Stardate 2817.6. Captain James T. Kirk is tasked with determining whether or not a celebrated Shakespearean actor, Anton Karidian (Arnold Moss, The Loves of Carmen and Viva Zapata!), is in reality a wanted criminal known as Kodos The Executioner, a deposed dictator responsible for hundreds of dead.
Reaction & Thoughts:
“The play’s the thing. Wherein I’ll catch the conscience of the king.” William Shakespeare’s Hamlet (Act 2, Scene 2)
A genuinely intriguing and timely tale, The Conscience of the King digs deep into the ethics of power and politics. It’s also recognized as the very first episode of the series that explicitly talks about eugenics, a source of great anxiety among people intensely preoccupied with the effects of technology on morality.
Written by Barry Trivers (The Wagons Roll at Night) and directed by Gerd Oswald (original A Kiss Before Dying), The Conscience of the King distinguishes itself from previous episodes by relying heavily on dialogue (the action is confined to a few locales) — it’s essentially a character-driven journey to find the answers.
The Conscience of the King is merely an excuse to explore some political and cultural topics of the 1960s. Trivers’s teleplay was clearly inspired by the hunt for Nazi war criminals after World War II. The episode deals, among other things, with the difficulty of pursuing justice in an imperfect world. The program also explores the logical consequences of playing god, and the ethics of authoritarianism.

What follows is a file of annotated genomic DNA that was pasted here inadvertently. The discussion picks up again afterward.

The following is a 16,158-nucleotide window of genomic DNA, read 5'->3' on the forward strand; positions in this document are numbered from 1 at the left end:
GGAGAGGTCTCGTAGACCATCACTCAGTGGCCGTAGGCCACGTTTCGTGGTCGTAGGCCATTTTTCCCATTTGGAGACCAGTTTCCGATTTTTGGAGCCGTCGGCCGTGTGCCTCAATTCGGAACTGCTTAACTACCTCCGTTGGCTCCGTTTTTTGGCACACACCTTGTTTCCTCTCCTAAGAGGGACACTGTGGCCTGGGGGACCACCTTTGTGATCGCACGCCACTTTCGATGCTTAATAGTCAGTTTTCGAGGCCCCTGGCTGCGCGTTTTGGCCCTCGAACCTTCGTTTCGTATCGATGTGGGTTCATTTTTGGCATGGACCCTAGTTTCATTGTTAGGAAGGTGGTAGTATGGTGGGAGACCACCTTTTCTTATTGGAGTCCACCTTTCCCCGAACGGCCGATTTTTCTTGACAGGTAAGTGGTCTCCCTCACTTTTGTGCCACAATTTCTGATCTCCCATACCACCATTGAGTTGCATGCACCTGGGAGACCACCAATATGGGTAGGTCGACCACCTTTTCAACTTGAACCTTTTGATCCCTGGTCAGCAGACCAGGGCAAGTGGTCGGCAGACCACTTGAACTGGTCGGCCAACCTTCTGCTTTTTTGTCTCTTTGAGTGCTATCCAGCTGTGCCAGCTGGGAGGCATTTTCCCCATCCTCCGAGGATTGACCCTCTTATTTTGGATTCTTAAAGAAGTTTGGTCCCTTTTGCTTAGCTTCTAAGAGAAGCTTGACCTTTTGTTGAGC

Sadly, a few things prevent The Conscience of the King from achieving higher levels of excellence. The story’s internal logic is flawed (why would a fugitive choose to become a travelling actor?), and scientific advances have rendered some key plot points ineffective. I did like the episode’s suggestion that technology won’t replace literature.
I really like Capt. Kirk here. The Captain, who would later describe himself as someone who rushes in “where angels fear to tread,” shows the kind of level-headedness that one should expect from any effective leader. And once again, Shatner surprised me with a beautifully restrained performance. I did wish they had hired a big-name actor to play the pivotal role of Karidian (maybe Jose Ferrer, Cyrano de Bergerac).
Conclusions & Final Thoughts:
The Conscience of the King does lack that extra “something” to make it a truly special experience. That said, this is a solid episode. The premise is intriguing and the acting is particularly strong. I also enjoyed the episode’s many references to Shakespeare’s works. P.S. The episode features the final appearance of Yeoman Janice Rand, played by Grace Lee Whitney (Billy Wilder’s Some Like it Hot). Color, 50 minutes, Not Rated.
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